In 1930s Detroit, W. D. Fard began teaching that the ancestors of black Americans had been Muslims. Young Elijah Poole became a devoted follower, and Fard declared Poole his successor and prophet. Elijah took the last name Muhammad and continued to develop a community called the Nation of Islam, or the Black Muslims. Two prominent young followers of Elijah Muhammad were Malcolm X and Louis Farrakhan. Malcolm X tells in his autobiography how he discovered during his pilgrimage to Mecca that Elijah Muhammad’s teachings of a kind of reverse racism were a lie. All human beings were brothers and sisters under God, and Malcolm returned to try to counter-teach Muhammad’s misinterpretations of Islam. Malcolm was assassinated in 1965, but ten years later, when Muhammad died, Elijah’s son Wallace took over and continued to pursue the reform movement Malcolm X had begun. Wallace sought to bring the Nation of Islam, newly named the World Community of Islam in the West, in line with mainstream Muslim teachings. Louis Farrakhan, on the other hand, chose to continue the separatist doctrines of Elijah Muhammad and, with his approximately fifty thousand followers, retained the name Nation of Islam.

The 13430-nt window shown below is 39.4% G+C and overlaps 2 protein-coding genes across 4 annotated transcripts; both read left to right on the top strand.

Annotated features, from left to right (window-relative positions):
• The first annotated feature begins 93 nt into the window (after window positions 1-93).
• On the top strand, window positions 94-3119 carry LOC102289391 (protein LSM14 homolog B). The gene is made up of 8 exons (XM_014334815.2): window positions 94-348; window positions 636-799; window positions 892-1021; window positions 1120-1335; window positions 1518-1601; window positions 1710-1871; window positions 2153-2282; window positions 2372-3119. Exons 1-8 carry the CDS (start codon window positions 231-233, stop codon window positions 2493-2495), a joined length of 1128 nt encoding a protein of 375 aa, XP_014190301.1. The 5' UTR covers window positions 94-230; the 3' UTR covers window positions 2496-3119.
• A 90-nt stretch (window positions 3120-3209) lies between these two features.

Many African Americans in the United States have joined the ranks of the Muslim faithful. The movement toward Islam was sparked in the 1930s by W. D. Fard, who taught that the ancestors of African Americans had originally been Muslims.